Cedars of Lebanon State Forest Class II Natural-Scientific State Natural Area
Cedars of Lebanon State Forest Natural Area is a 1,043-acre natural area in Wilson County and is part of the 9,420-acre Cedars of Lebanon State Forest. The land was first acquired under the Federal Resettlement Administration during the depression in 1935. The Forest is presently owned and managed by the Division of Forestry. The natural area is part of the largest contiguous cedar glade-barrens complex in public ownership and was one of the first natural areas designated in 1974. Its significance was recognized in the 1950s as a result of early cedar glade research conducted by Dr. Elsie Quarterman and her students at Vanderbilt University. In 1979, the National Park Service recognized Cedars of Lebanon State Forest as one of 13 National Natural Landmarks in Tennessee.
The landscape scale size of the natural area and surrounding area encompasses nearly all the plant communities associated with the karst topography in Middle Tennessee that supports cedar glades and barrens ecosystems. Cedar glades are commonly associated with limestone outcropping and shallow soils while barrens are prominent in deeper soils. Because of the presence of deeper soils and past fire suppression, many barrens that should be grassland have undergone succession and now require mechanical thinning and prescribed burning to restore barrens. Cedars of Lebanon also provides many excellent examples of cedar-hardwood and hardwood forest community types, particularly where topography varies and there are rolling hills.
These ecologically significant glade and barrens complexes support many rare and endemic plants including the federally endangered leafy prairie clover (Dalea foliosa) and Tennessee coneflower (Echinacea tennesseensis), which was delisted as a federally endangered species in September 2011. Some of the rare state species found here include Tennessee milkvetch (Astragalus tennesseensis), evolvulus (Evolvulus nuttallianus), limestone flame flower (Talinum calcaricum) and yellow sunnybell (Schoenolirion croceum). The natural area is located in the northwest section of the Forest. Its south boundary is Cedar Forest Road with its east boundary Hwy 231. The 831-acre Cedars of Lebanon State Park is adjacent to the Forest and is located to the west of Hwy 231.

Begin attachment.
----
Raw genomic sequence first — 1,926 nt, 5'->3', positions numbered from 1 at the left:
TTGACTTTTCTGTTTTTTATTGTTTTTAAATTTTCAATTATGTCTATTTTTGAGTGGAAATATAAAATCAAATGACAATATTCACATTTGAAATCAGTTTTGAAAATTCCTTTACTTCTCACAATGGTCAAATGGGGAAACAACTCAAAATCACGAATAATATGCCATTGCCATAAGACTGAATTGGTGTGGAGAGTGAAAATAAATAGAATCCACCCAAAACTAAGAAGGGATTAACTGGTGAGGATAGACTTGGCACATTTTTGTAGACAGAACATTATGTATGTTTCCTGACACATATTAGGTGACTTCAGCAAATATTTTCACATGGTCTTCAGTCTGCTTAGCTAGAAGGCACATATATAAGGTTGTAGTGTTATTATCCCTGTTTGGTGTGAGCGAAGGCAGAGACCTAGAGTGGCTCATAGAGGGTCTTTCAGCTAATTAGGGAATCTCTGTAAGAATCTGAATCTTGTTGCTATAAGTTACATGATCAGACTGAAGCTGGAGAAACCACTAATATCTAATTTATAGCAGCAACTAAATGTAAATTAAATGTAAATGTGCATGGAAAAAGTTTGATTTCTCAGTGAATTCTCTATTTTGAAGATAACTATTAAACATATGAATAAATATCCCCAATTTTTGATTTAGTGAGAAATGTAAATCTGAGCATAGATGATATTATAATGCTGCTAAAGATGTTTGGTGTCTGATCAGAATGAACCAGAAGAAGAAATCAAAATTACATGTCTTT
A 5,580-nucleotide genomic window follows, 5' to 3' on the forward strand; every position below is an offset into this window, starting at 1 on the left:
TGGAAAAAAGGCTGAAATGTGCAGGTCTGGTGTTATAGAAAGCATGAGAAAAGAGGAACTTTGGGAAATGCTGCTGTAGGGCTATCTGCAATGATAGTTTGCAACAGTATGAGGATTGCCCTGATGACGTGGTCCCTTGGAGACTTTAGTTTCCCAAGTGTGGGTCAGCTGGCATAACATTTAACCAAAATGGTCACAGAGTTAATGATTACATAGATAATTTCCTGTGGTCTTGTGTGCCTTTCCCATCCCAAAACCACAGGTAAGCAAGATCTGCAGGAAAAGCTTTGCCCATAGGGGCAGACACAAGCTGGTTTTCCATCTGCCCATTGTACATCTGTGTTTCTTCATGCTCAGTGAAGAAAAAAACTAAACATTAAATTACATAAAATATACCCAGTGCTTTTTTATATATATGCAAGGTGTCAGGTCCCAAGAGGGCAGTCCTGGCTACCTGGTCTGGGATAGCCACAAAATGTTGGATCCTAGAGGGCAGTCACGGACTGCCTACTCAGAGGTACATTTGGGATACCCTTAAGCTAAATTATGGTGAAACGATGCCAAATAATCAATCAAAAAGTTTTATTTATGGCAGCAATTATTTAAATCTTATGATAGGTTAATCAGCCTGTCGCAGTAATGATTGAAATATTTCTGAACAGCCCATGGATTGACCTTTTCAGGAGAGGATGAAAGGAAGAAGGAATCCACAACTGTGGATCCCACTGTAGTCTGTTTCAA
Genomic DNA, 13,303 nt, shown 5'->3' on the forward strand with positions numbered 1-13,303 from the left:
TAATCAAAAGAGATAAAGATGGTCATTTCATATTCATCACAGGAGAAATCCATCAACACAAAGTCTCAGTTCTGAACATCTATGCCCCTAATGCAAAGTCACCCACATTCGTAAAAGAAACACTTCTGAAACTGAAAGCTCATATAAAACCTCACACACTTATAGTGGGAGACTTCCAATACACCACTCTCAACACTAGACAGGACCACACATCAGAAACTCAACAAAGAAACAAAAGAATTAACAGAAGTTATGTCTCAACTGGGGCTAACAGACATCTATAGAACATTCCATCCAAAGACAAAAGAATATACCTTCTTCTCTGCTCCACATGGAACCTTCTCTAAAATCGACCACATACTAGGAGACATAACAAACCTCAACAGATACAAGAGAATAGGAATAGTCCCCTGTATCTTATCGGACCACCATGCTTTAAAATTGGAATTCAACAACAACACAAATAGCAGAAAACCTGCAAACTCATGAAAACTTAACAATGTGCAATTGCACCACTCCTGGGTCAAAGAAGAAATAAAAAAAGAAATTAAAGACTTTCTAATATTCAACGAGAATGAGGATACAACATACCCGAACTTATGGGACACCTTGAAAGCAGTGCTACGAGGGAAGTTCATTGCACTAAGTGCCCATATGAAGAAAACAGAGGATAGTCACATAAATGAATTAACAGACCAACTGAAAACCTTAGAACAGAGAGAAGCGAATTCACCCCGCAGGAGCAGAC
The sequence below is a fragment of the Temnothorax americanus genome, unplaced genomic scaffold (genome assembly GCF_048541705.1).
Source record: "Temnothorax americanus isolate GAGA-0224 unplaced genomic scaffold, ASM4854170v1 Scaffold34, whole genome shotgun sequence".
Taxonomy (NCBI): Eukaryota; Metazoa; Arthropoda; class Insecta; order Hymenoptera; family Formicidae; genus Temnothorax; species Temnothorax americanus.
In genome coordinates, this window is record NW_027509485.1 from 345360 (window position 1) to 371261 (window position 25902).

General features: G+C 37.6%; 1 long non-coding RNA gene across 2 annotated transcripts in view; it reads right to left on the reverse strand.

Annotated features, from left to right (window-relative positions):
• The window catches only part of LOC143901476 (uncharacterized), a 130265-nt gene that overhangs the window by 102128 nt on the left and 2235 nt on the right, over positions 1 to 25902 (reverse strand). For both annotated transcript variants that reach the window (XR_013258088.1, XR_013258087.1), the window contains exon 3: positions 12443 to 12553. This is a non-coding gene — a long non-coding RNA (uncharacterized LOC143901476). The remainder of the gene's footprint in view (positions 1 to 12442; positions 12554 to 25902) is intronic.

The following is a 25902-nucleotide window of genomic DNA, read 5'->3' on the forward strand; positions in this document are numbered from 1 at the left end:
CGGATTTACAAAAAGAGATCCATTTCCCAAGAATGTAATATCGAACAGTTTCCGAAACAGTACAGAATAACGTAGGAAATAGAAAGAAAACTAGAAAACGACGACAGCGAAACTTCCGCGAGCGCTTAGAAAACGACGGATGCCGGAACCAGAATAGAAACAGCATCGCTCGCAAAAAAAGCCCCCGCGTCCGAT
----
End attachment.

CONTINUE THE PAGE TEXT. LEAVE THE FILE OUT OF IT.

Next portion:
Division of Forestry, Cedar Forest Road, Lebanon, Tennessee 37090, phone (615) 443-2768; Division of Natural Areas, William R. Snodgrass Tennessee Tower, 312 Rosa L. Parks Avenue, 2nd Floor, Nashville, TN 37243, phone (615) 532-0431.
Open to the Public - Limited Access, No parking. No trails. This area is open to the public every day from sunrise to sunset but has no developed parking area or trails.
Parking: No Trail: No Dogs on Leash: Yes Hunting: Hunting is allowed on the State Forest but not within the Designated
Natural Area. Fishing: Camping: No
Approximately nine miles south of I-40; (Lebanon exit) on Highway 231 then west on Cedar Forest Road across from the entrance to Cedars of Lebanon State Park.
Details & Map
- Map to Cedars of Lebanon
- Owned by the State of Tennessee
- Gladeville & Vine 7.5-minute quadrangles
- Central Basin Physiographic Province
- Designated in 1974